All you need to know about bankruptcy

Bankruptcy is a complex process. The links below can help you understand bankruptcy and what your next steps will be or you can read through all of the information on bankruptcy below. 


What is bankruptcy and what does it do? 

What is a creditor and can there be different kinds? 

What is bankruptcy court? 

Are there different types of bankruptcy? 

When should I file for bankruptcy? 

How do I file for bankruptcy? 

How can I get a free copy of my credit report? 


What is bankruptcy and what does it do? 

Bankruptcy is a legal process that can stop people or companies from trying to collect debts you owe them.


There are several ways a bankruptcy can help you:

  1. It can wipe out most or all of your debts to give you a fresh financial start. This is called a “discharge'' of debts.

  2. It can also stop foreclosure of your house and allow you to catch up on missed payments.

  3. It can stop repossession, which is when creditors take your property to pay for your debts, or force a creditor to return repossessed property.

  4. It can stop creditors from taking money out of your wages or bank account.

  5. It can restore or keep your utilities from being turned off.

  6. It can also help get rid of your reinstatement fees for your driver’s license, if you have lost your driver's license. 


If you find yourself feeling overwhelmed by debt, you can see how filing bankruptcy may be a good option for you to get a fresh start. It can help get rid of any debts you might have and give you a chance to restart. However, there are some things that people sometimes get confused about with bankruptcy, and it’s important to know what a bankruptcy cannot do.


Here are some things a bankruptcy usually can’t help with:

  1. A bankruptcy cannot get rid of certain types of debt, like child and spousal support, most student loans, some taxes, and court fines and some restitution orders.

  2. It cannot protect cosigners on your debts. So if you have a cosigner, they may still have to repay all or part of the loan, even if you file for bankruptcy.

  3. A bankruptcy does not get rid of what is called “secured debt.” This is when there is a mortgage or lien against property that was purchased with a loan, usually homes or vehicles. If you have this type of “secured” debt, you would have to decide whether to continue to pay on the debt or return the property to the creditor. You usually cannot keep this type of property after bankruptcy unless you pay the debt that is connected to it.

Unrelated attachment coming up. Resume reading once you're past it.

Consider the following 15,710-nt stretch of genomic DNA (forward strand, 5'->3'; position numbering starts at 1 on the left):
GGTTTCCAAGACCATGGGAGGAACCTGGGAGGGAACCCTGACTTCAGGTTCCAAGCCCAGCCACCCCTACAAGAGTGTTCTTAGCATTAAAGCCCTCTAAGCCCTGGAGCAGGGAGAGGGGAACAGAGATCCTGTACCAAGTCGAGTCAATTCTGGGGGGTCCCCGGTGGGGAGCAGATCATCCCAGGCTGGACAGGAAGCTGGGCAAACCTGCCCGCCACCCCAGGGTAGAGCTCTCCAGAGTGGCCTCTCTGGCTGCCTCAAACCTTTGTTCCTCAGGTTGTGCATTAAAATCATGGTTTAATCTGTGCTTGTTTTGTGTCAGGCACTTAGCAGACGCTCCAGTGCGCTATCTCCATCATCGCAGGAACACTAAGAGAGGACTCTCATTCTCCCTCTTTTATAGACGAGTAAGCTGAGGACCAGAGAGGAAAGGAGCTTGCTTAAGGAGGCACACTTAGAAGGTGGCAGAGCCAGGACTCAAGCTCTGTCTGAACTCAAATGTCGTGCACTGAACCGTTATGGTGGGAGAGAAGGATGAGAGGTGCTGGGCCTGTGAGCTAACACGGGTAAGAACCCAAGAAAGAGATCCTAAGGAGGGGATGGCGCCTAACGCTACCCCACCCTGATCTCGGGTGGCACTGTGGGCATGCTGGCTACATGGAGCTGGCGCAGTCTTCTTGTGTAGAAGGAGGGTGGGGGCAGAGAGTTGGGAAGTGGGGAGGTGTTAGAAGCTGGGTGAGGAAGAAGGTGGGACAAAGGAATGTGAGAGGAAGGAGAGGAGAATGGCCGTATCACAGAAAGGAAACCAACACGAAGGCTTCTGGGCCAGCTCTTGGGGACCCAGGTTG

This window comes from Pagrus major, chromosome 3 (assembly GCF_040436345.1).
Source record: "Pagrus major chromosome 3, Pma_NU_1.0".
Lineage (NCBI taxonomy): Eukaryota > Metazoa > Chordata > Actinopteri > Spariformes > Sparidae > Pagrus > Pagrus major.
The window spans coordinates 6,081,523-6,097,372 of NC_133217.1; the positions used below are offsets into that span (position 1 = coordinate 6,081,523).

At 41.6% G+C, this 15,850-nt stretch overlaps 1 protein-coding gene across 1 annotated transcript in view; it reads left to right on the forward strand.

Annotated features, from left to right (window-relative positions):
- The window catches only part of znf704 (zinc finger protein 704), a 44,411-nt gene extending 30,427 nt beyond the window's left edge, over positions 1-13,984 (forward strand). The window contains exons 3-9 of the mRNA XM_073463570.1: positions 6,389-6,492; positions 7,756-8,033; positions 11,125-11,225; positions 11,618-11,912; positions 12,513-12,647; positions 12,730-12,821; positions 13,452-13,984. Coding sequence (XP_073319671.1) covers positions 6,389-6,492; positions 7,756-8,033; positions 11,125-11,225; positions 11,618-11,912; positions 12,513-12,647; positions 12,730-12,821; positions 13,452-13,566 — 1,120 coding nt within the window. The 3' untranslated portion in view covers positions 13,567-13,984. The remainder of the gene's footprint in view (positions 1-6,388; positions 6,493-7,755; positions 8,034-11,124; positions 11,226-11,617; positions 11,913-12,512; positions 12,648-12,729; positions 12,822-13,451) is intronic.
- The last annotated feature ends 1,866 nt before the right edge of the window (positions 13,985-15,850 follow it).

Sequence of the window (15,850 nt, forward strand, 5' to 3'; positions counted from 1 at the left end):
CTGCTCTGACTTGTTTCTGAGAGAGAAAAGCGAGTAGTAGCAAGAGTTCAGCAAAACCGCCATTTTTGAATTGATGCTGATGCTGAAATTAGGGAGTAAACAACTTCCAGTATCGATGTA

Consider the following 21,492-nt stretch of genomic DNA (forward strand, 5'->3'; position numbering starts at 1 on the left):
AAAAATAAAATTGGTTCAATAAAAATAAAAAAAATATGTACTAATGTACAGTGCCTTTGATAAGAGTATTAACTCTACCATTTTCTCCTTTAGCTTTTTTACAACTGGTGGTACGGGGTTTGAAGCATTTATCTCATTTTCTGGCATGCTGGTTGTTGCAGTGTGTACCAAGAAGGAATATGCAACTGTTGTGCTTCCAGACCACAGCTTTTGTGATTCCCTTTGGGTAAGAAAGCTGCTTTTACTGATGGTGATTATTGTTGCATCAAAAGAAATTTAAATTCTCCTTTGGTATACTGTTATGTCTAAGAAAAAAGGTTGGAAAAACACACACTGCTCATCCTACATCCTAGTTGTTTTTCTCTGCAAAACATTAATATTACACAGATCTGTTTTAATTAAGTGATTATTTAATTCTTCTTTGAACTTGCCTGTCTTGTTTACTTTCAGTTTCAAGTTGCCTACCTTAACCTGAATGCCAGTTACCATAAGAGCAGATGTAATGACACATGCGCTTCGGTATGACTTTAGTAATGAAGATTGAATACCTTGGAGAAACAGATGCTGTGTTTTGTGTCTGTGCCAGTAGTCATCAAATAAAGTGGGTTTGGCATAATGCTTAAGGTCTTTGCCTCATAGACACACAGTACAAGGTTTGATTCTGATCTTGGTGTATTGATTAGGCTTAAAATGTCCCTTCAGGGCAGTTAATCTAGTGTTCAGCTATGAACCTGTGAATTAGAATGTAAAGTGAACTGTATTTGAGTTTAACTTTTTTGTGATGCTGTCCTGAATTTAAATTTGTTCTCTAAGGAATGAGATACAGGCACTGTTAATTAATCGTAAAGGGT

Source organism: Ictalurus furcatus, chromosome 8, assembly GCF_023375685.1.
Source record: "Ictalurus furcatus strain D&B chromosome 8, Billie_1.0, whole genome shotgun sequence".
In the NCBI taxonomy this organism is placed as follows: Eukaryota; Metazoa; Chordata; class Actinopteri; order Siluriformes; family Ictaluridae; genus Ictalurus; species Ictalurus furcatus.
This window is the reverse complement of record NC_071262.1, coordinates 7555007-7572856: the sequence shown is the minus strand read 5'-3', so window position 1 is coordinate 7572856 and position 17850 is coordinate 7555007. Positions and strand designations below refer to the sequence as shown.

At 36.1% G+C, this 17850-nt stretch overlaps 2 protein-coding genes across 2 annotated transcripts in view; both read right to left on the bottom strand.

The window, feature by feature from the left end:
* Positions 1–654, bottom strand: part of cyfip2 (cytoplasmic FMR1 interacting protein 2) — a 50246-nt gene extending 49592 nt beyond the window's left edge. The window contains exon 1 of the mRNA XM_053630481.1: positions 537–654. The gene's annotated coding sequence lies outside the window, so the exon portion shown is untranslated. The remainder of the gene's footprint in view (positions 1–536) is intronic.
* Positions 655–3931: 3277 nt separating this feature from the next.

4. You also won’t be able to get rid of any new debts that you create after filing for bankruptcy.



What is a creditor and can there be different types? 

A creditor is a company or a person who you owe money to. Creditors are also sometimes called “lenders,” so if you see this term used, don’t get confused. They are one and the same! 


There are different kinds of creditors, and they have different rights and responsibilities.


An “original creditor” is the person or company who loaned you money or credit in the first place. Sometimes, the original creditor will try to collect on a debt by themselves, but most of the time they either hire a debt collection agency or sell your account to a debt buyer.


A debt collection agency is a company who is hired by your original creditor to collect your debt. A debt buyer, on the other hand, actually takes on (or “buys”) your debt, meaning you now owe them, instead of the original collector. You will often be able to tell if your debt has been sold, or if your original creditor has hired a collection agency, because the name of the company calling you or sending letters will be different. 


Collection agencies and debt buyers may take you to court, but they don’t have as many rights as an original creditor. For example, if you tell a debt collection agency or debt buyer to stop contacting you, they are required by law to do so. You can find more information on how to do this here.

Another difference for collection agencies and debt buyers in court is the “chain of title,” or how the ownership and documents surrounding your debt are transferred. If it is not done correctly and able to be shown to the court, this can be a defense for you. 



What is bankruptcy court? 

Because bankruptcy is a legal process, it happens in a court. But a lot of people don’t realize there is a special type of court that specifically deals with bankruptcy, called bankruptcy court.


If you’re being sued by a creditor right now, or if you’ve gotten a letter threatening that someone is going to take legal action against you, these types of lawsuits usually happen in what’s called the civil court system, so it may be in your local municipal court, small claims court, or common pleas court, for example.


Bankruptcy court is different. Once you file for bankruptcy, it stops all other legal action against you. If you’re in the midst of a collection lawsuit right now or are worried someone is going to file a lawsuit against you, filing for bankruptcy stops those proceedings.